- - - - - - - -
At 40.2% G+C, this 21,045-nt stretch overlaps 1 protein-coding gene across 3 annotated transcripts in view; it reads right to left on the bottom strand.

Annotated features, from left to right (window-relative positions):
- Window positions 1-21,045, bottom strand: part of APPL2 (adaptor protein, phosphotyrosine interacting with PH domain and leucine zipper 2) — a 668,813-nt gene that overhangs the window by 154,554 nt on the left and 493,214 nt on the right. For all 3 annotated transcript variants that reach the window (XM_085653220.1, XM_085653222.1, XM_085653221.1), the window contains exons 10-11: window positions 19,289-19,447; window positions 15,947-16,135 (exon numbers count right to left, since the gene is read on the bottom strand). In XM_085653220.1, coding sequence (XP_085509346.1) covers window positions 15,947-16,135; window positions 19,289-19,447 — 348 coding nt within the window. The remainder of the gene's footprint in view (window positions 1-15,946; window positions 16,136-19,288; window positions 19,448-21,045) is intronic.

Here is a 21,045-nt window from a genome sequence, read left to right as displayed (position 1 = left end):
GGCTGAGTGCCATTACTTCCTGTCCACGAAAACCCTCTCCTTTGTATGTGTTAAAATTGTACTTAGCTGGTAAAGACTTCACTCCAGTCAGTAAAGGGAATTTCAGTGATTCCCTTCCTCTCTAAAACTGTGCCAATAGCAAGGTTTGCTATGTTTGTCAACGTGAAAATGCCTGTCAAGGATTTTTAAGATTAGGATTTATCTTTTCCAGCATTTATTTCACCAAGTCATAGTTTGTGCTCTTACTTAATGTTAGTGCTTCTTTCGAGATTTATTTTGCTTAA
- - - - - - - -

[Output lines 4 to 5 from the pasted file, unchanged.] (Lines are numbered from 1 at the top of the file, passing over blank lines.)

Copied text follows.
Here is a 21,045-nt window from a genome sequence, read left to right as displayed (position 1 = left end):
GGCTGAGTGCCATTACTTCCTGTCCACGAAAACCCTCTCCTTTGTATGTGTTAAAATTGTACTTAGCTGGTAAAGACTTCACTCCAGTCAGTAAAGGGAATTTCAGTGATTCCCTTCCTCTCTAAAACTGTGCCAATAGCAAGGTTTGCTATGTTTGTCAACGTGAAAATGCCTGTCAAGGATTTTTAAGATTAGGATTTATCTTTTCCAGCATTTATTTCACCAAGTCATAGTTTGTGCTCTTACTTAATGTTAGTGCTTCTTTCGAGATTTATTTTGCTTAA